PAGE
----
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A Fable
by Goldberry

Note: I actually wrote this story for school when I was asked to come up with a short story that had a lesson or an "allegory." I am ashamed to say that I got an A (luckily my teacher was not familiar with Tolkien’s Middle-earth, or else she would have known that I copied most of it [the names, places, and the "lesson"; not to mention phrases] from The Silmarillion!)

Once upon a time, not too long ago for those who have long memories, there was a kingdom called Brethil. The chief smith of this kingdom was named Brego son of Baran.

Brego had surpassing skill in the working of all metals, and was renowned. He could make anything from brass buttons to golden helms of exceptional beauty for the King and his knights. Everything he made was hardy and strong, and could not be harmed; and would stay shiny and beautiful for years uncounted. Things that did not wither and lived forever he loved best (which is why he became a smith not a butcher!)

When he was young he used to go on errands for the King over the mountains north of Brethil, to find only the best gold and jewels to make imperishable heirlooms for the King’s house. He would look at the mountains in wonder and envy; he marveled that they could stand tall and fair for hundreds and hundreds of years and seem not to change at all.

Now the smith was growing old and was going on his last errand over the mountains to find unbreakable metals in the mines of the north to make for his family something wonderful to remember him by. What he was going to make, he was not sure.

Again he looked on the mountains and was filled with envy and wrath, for they had not changed since the days of his youth. And he cried aloud: "Why is it that men may wither and die whilst the mountains stand tall and fair until the ending of the world? Why must we be punished?" And a voice was heard out of the wind that answered him; whither the voice came from the smith knew not: "Punished thou saith? I think it a reward! Men and all living things may depart from the world and be relieved of their burdens, while the mountains, and the sun and moon are bound to the world in weariness and slow decay, and may not depart until the world is no more. Men have the gift not only of doing great works in their lives but also of love and learning and teaching, and giving others the gift of life, though the time in which it is to be done may seem short. Which of us therefore should envy the others?"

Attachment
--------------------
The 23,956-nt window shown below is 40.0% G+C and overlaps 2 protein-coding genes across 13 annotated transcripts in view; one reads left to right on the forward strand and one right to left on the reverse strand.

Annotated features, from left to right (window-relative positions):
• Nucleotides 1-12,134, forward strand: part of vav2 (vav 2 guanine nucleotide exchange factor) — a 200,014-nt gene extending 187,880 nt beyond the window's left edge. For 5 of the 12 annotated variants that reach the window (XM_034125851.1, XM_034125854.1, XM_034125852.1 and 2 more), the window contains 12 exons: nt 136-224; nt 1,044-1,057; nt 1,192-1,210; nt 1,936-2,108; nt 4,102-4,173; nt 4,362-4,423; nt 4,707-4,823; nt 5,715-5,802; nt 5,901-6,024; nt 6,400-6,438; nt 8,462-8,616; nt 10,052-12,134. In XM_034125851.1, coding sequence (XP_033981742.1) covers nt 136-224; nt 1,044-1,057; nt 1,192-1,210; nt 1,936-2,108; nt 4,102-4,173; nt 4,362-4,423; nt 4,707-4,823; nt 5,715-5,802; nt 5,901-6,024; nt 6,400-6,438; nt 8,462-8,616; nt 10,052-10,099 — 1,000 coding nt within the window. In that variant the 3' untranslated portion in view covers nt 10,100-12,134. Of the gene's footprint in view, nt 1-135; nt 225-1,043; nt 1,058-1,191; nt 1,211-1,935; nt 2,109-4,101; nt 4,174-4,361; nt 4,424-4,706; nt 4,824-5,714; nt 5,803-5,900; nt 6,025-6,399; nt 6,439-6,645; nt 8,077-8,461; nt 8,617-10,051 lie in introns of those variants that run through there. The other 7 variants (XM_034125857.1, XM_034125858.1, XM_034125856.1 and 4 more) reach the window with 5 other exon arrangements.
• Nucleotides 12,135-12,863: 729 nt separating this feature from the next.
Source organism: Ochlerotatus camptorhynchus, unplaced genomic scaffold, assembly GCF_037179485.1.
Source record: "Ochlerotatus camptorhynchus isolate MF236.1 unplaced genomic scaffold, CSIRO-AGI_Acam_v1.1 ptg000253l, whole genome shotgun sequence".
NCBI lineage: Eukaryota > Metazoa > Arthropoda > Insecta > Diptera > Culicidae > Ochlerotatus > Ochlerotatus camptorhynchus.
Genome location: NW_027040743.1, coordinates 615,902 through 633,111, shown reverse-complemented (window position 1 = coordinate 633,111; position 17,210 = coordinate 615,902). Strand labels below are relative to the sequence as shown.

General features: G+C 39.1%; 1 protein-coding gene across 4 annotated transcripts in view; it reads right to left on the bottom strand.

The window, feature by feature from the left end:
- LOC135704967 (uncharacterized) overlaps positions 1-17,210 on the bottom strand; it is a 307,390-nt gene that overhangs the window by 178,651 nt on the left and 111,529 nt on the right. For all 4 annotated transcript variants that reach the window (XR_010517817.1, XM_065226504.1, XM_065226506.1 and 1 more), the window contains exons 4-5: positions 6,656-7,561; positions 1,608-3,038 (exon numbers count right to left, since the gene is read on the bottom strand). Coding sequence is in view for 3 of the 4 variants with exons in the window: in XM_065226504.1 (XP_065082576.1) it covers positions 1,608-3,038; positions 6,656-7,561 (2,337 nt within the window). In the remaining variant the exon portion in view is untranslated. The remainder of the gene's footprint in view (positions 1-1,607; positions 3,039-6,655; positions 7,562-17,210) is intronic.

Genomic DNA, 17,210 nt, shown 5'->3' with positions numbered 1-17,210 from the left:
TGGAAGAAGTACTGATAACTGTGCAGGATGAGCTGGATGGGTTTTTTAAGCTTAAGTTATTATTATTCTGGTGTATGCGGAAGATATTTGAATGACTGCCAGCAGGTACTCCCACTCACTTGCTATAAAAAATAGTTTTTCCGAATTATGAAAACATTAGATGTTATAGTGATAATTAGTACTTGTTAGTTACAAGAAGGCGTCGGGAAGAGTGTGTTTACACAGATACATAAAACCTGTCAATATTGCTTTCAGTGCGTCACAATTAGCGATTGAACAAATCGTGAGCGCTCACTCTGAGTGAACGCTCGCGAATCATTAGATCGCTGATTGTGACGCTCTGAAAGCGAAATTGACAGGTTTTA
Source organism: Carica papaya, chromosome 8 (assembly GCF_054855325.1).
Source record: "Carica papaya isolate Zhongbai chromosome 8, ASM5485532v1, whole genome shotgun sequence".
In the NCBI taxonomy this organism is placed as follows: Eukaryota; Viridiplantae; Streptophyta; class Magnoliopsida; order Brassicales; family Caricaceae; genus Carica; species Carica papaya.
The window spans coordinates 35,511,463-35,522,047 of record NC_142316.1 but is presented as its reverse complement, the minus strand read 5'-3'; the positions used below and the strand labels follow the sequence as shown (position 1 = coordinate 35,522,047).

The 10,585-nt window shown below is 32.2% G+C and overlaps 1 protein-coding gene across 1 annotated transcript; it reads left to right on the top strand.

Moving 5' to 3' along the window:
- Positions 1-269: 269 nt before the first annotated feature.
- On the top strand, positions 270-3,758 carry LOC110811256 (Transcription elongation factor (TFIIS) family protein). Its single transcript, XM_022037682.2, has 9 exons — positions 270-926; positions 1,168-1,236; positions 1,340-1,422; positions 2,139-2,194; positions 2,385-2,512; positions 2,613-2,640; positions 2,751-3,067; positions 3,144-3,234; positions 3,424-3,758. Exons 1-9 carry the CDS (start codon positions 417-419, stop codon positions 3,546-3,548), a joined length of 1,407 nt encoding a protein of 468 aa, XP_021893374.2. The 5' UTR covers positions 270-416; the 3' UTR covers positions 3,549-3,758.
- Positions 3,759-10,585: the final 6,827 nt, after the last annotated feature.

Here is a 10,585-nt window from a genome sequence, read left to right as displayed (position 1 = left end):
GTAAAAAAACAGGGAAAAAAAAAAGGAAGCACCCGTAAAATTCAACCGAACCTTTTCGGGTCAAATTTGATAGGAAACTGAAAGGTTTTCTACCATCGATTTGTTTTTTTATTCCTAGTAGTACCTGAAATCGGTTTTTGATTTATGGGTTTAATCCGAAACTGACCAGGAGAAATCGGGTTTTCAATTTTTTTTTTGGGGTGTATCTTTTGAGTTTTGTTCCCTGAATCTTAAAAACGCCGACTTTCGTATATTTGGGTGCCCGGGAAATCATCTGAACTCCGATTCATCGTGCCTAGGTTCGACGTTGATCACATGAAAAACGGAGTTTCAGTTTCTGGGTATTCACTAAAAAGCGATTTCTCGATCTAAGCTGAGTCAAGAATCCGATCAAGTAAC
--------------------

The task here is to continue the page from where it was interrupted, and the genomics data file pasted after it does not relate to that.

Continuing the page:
When Brego heard these words a shadow was lifted from him and he no longer desired immortality; and he thanked the voice but it did not answer him again. Thus it came to pass, that that which the smith had long shaped and wrought and made fair and thus became renowned, and yet also had envied, taught him that death is a gift of relieve and not a punishment; and also that not only are people remembered for the great works they have achieved, but also for teaching and most of all for giving life to others.

Then the smith went home and did go to the mines in the north, for he knew what he was going to do for his family. When he returned to Brethil the smith summoned his son, Beren, to his smithy. And there he taught to him all of the secrets in the working of metal and jewels that his father had once taught to him. Then together they made a fair, unbreakable sword, of gold and diamonds, and along its blade and on its sheath they inscribed the words of the voice of the wind. And with this sword all the deeds and purposes of Brego’s life were passed down through his family, and all those who went with them into battle were not forgotten.

–Megan (a.k.a. Goldberry)

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